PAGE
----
This study will use the CCPT II to assess attention in 12-21 year olds enrolled in a
randomized controlled trial of a brief behavioral treatment for substance abuse.
This study will describe at baseline levels of attention using a well validated instrument
(Connors Continuous Performance Test II) and explore the association between attention
levels and substance use. The primary study hypothesis is that lower initial levels of
substance use (as measured by percent days abstinent) will be associated with higher
attention levels. We envision that this data will inform a better understanding of how
attention may modify treatment response.
Research among adolescents with substance use problems presents unique challenges to
investigators. Issues with recruitment, confidentiality, and follow-up have been cited as
common limitations to research in this area. One likely contributor to decreased treatment
persistence and follow-up is the limited ability to sustain attention that many adolescents,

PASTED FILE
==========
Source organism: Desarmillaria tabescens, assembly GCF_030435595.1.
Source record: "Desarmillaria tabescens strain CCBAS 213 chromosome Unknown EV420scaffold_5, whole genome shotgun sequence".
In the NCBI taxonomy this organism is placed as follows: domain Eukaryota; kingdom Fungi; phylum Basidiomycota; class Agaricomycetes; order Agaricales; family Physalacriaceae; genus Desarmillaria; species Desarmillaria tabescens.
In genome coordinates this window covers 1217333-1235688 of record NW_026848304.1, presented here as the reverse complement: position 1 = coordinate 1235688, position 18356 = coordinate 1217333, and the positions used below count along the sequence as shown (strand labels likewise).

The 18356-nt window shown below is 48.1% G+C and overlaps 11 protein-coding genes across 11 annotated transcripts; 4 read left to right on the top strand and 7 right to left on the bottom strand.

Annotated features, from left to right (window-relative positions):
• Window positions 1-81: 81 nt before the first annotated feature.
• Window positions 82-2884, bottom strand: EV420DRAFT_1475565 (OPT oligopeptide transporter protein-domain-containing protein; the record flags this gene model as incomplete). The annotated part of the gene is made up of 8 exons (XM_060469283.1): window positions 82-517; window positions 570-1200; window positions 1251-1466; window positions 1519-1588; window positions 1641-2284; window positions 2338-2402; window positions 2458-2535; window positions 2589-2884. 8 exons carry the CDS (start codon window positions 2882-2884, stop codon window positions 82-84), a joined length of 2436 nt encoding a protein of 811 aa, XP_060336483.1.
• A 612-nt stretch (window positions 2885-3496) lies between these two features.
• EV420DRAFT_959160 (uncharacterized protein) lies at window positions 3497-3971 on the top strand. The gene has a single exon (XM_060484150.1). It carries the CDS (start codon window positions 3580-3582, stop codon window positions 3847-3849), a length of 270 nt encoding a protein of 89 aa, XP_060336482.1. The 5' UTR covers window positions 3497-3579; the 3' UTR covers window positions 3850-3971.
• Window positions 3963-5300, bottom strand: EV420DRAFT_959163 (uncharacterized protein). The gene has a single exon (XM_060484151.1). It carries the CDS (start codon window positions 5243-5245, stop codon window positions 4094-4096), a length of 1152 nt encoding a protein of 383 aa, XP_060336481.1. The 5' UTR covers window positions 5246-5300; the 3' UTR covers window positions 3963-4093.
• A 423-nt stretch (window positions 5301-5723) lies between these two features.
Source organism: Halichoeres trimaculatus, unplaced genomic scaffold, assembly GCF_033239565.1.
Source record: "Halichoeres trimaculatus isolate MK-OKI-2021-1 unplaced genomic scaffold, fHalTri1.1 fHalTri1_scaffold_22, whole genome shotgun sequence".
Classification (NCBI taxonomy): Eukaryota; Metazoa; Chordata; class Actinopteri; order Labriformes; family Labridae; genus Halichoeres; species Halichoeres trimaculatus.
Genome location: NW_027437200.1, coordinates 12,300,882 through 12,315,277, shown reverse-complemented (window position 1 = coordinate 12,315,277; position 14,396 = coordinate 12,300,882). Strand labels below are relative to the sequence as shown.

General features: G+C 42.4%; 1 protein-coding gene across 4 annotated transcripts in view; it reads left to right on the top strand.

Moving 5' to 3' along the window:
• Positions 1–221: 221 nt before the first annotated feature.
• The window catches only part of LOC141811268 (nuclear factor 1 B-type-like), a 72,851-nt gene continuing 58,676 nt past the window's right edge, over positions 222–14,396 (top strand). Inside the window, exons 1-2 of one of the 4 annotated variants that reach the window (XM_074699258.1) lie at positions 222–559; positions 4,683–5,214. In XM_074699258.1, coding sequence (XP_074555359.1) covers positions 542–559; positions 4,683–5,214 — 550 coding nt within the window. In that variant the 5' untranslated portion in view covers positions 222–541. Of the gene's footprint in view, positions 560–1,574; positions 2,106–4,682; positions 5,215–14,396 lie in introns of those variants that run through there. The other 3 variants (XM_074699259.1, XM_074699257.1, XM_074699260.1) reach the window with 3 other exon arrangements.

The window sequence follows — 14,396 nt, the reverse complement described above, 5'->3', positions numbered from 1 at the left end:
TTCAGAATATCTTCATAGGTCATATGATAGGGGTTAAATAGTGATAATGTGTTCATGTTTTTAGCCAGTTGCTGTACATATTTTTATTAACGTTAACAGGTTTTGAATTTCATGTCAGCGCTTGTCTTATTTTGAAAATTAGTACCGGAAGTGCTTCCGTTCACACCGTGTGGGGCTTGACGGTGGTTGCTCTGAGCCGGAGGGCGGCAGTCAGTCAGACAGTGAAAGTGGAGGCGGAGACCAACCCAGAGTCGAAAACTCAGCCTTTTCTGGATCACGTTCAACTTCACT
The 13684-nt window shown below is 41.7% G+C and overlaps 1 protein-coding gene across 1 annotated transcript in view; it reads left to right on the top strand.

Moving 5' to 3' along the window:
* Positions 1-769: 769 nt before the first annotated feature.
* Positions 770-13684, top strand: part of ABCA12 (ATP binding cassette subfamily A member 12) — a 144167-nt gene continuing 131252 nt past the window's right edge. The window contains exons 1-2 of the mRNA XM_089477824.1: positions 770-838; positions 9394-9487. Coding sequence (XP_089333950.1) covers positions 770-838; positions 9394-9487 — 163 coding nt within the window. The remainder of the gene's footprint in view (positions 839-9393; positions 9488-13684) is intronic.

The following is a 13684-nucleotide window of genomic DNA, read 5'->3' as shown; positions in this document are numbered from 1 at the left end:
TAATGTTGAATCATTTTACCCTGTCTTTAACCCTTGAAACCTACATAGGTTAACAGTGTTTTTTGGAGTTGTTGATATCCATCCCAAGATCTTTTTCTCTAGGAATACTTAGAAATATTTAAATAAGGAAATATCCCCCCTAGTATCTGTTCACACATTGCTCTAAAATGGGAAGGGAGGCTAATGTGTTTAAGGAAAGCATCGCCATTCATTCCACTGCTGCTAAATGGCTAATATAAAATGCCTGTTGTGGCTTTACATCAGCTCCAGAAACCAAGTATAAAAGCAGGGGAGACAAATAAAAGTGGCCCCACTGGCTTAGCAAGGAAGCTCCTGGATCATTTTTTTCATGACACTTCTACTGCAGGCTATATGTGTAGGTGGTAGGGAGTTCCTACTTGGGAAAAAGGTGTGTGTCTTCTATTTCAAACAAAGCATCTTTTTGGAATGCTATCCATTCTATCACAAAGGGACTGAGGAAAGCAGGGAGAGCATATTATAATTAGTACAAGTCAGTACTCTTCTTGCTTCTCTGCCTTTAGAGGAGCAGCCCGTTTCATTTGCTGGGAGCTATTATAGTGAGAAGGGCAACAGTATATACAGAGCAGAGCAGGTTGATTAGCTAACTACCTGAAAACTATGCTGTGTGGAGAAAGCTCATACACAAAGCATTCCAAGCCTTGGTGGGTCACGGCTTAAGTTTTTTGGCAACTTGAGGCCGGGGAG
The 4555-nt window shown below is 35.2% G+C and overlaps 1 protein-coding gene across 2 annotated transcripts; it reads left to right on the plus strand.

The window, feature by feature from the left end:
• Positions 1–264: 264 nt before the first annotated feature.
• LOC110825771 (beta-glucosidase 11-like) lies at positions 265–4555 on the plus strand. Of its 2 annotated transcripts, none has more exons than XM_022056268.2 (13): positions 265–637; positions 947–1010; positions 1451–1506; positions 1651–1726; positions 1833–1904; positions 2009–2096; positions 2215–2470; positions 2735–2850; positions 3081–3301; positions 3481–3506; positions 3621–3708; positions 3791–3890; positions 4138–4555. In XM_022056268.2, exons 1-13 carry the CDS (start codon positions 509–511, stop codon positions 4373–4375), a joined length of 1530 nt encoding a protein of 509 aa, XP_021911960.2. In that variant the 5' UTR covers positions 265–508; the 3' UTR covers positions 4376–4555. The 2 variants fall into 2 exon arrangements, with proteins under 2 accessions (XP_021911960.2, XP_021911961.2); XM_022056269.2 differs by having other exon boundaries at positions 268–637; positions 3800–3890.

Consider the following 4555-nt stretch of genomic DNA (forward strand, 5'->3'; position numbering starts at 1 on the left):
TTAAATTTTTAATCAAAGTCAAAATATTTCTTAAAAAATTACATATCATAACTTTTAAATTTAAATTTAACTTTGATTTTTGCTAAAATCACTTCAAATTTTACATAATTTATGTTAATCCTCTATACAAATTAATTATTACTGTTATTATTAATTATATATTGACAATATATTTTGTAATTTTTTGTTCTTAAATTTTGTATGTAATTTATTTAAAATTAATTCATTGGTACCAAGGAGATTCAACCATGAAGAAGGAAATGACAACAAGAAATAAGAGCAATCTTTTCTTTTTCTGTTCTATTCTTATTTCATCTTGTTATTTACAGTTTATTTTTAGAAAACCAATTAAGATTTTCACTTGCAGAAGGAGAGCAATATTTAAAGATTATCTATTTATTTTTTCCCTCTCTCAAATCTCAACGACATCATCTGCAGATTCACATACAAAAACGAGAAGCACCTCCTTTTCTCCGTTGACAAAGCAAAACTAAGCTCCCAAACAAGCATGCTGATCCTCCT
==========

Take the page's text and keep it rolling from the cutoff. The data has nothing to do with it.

especially those with substance problems, may manifest. (Taper, 2002) Thus, assessing
attention before beginning substance abuse treatment has the potential not only to inform
the science of adolescent addiction medicine, but also to guide the development of therapies
to specifically address attention deficits among adolescent substance users. Adolescent
outpatients being treated for substance problems have not been systematically studied for
clinical or subclinical attention levels.
The primary aims this study are as follows:
1. To test the feasibility of administering the Connors Continuous Performance Test II
(CCPT II), a well validated measure of attention, to a sample of 12-21 year old
patients receiving treatment for substance abuse.
2. To obtain baseline descriptive statistics on the CCPT II in a previously understudied
group of young patients receiving treatment for substance abuse.
3. To estimate the magnitude of the association between substance use and levels of
attention at baseline before treatment.
4. To explore the degree to which attention may affect response to substance abuse
treatment in general and specifically motivational interviewing.
- CRAFFT score of 1 or more
- Have used cannabis, alcohol or another drug on at least two occasions during the 30
days preceding their visit
- Can read and understand English
- Require immediate hospitalization or referral to residential substance abuse
- Will not be available to complete the study assessments over the next 9 months.